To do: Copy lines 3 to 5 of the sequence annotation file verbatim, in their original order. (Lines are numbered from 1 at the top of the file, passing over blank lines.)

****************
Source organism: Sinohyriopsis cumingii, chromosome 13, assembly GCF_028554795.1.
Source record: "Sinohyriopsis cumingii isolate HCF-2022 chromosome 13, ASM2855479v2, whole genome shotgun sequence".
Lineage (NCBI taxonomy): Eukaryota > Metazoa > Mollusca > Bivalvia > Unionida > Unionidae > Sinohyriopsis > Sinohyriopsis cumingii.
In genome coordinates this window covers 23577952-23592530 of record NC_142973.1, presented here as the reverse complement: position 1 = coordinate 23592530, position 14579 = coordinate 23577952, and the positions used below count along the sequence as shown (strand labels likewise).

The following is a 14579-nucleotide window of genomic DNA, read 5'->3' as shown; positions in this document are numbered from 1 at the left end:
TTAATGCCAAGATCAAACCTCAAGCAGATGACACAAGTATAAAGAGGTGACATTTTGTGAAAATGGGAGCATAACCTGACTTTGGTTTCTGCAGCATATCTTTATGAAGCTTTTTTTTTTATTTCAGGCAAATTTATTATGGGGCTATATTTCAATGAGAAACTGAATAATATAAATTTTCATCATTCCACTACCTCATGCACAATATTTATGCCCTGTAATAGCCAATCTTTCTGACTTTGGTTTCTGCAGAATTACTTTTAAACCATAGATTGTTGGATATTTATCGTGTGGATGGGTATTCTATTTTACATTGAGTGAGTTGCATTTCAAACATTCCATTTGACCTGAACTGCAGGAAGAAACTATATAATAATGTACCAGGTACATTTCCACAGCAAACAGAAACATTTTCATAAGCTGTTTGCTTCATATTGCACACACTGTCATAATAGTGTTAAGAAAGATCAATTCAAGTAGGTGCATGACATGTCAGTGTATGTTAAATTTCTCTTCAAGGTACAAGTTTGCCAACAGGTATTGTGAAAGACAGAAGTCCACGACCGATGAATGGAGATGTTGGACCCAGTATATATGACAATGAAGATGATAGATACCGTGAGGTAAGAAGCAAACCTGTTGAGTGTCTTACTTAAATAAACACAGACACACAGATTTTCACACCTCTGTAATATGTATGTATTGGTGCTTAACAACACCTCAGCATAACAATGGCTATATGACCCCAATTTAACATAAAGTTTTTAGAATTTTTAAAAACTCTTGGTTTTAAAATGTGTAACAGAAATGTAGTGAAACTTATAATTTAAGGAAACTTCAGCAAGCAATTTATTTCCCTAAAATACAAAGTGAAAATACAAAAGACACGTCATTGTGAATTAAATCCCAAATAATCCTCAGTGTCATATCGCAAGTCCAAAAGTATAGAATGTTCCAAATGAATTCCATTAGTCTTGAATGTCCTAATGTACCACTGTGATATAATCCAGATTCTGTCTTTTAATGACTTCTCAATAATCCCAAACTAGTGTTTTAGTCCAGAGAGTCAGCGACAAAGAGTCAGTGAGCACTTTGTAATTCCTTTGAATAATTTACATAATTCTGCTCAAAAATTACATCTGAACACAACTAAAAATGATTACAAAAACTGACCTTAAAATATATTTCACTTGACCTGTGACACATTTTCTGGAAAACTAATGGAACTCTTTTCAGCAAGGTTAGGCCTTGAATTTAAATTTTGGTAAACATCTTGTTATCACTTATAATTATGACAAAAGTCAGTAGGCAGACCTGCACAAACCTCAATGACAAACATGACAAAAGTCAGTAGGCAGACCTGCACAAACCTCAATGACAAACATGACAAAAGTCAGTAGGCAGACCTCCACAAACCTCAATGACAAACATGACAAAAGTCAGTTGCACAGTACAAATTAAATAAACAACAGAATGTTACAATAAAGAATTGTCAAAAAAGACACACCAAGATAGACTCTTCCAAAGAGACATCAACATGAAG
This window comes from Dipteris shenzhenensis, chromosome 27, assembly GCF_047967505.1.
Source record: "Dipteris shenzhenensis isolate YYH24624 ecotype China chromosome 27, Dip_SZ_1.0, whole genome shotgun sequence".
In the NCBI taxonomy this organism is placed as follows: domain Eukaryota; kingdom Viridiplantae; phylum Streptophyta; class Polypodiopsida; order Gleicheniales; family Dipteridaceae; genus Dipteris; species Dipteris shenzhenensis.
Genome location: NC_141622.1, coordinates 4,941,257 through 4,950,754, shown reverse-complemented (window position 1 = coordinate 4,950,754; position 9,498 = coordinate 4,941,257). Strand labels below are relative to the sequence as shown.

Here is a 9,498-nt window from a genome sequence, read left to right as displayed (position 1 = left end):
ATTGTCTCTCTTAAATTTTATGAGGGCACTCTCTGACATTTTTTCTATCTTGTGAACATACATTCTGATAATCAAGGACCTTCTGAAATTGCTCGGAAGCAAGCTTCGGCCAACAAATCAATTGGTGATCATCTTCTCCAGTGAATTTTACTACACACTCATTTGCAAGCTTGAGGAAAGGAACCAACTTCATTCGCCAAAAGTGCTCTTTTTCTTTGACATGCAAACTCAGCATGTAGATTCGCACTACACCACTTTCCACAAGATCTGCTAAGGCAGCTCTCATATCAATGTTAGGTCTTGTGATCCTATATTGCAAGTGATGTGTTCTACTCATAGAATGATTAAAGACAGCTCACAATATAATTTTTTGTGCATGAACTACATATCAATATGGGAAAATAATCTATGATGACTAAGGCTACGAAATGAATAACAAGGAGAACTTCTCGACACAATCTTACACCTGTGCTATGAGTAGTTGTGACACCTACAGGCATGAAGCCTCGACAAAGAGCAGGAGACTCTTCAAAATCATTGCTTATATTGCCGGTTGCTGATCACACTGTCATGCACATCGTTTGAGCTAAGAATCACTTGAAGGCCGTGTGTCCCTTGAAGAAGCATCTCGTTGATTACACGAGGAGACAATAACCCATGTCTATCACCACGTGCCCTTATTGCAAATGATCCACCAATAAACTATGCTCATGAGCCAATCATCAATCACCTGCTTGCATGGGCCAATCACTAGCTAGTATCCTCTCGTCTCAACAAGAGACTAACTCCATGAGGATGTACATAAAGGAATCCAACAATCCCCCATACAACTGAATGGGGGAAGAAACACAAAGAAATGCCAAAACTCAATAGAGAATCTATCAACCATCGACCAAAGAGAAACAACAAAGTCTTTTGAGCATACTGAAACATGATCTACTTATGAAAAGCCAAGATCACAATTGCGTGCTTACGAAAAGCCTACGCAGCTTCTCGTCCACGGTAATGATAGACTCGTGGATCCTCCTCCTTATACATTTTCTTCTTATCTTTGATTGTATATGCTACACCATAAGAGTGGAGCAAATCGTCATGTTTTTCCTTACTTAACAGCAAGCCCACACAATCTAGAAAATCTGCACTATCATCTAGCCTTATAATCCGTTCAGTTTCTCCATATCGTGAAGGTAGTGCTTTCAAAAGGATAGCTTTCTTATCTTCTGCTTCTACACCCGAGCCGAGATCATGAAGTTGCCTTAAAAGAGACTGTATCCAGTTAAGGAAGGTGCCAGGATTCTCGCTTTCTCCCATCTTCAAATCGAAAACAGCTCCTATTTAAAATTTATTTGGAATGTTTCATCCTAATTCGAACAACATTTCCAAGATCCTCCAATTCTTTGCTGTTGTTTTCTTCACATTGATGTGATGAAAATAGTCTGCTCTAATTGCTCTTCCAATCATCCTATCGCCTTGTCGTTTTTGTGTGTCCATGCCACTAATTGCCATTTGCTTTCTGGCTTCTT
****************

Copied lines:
Lineage (NCBI taxonomy): Eukaryota > Metazoa > Mollusca > Bivalvia > Unionida > Unionidae > Sinohyriopsis > Sinohyriopsis cumingii.
In genome coordinates this window covers 23577952-23592530 of record NC_142973.1, presented here as the reverse complement: position 1 = coordinate 23592530, position 14579 = coordinate 23577952, and the positions used below count along the sequence as shown (strand labels likewise).

The following is a 14579-nucleotide window of genomic DNA, read 5'->3' as shown; positions in this document are numbered from 1 at the left end: